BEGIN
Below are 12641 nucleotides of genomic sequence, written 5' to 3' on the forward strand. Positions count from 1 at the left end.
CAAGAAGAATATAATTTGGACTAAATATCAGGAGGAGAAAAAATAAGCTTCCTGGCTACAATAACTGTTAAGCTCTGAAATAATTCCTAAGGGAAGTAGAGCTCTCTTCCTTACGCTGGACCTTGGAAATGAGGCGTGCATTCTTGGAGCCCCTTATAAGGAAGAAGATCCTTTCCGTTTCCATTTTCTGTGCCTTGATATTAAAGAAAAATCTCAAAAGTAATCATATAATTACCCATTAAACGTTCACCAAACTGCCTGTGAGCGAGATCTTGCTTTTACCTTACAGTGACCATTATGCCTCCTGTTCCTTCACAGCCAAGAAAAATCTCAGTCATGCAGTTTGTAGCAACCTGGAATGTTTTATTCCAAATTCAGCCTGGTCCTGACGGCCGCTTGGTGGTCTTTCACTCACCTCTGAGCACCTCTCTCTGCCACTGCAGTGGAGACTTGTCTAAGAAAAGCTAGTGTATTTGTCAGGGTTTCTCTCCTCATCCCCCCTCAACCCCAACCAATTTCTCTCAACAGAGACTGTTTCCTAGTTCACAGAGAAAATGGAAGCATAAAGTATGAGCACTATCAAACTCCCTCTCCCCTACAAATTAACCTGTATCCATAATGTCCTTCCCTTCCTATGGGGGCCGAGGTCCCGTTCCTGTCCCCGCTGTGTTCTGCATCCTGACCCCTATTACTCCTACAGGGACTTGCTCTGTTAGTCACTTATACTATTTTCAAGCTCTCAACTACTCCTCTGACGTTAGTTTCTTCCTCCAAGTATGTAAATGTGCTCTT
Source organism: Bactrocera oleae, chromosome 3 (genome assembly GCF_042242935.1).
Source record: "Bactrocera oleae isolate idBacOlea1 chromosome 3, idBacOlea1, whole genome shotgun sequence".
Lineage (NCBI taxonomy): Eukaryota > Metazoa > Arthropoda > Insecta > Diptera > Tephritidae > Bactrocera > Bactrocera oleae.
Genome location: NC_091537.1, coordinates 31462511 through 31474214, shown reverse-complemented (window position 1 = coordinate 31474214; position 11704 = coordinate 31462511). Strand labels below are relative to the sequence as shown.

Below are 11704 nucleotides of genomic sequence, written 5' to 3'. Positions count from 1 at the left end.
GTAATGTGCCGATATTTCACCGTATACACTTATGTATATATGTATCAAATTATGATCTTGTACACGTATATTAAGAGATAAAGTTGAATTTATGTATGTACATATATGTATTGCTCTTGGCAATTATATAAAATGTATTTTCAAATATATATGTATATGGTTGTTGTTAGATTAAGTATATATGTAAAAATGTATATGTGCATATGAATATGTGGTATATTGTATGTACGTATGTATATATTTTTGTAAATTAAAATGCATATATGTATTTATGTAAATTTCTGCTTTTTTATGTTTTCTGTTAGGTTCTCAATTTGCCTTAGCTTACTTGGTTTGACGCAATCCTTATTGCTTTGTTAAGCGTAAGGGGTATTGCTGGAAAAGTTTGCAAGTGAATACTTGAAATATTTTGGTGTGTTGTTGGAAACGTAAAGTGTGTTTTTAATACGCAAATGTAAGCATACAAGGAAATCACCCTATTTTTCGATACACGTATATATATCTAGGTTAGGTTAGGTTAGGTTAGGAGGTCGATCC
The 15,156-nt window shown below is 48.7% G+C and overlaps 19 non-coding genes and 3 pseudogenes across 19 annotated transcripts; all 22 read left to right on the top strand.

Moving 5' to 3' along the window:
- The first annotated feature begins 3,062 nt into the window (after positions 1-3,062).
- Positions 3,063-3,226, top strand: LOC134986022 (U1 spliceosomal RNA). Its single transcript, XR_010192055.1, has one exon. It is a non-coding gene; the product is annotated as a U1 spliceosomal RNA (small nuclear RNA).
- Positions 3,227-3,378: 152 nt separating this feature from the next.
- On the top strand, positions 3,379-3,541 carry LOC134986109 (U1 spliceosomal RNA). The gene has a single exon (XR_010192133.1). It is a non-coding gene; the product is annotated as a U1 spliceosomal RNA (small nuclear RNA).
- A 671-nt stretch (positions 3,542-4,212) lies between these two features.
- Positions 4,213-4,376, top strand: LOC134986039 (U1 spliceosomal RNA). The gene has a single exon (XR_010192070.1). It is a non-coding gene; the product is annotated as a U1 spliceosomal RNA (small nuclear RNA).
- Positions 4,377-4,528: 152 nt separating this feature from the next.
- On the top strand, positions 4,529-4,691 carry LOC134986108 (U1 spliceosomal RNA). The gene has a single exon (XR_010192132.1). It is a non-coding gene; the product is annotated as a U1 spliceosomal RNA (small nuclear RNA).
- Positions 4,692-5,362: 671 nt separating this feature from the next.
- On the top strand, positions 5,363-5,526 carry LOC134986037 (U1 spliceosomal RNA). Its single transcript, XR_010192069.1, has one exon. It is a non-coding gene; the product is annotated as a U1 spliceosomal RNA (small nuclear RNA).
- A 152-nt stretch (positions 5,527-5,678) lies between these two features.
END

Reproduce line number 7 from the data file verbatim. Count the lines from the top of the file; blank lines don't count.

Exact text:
Below are 11704 nucleotides of genomic sequence, written 5' to 3'. Positions count from 1 at the left end.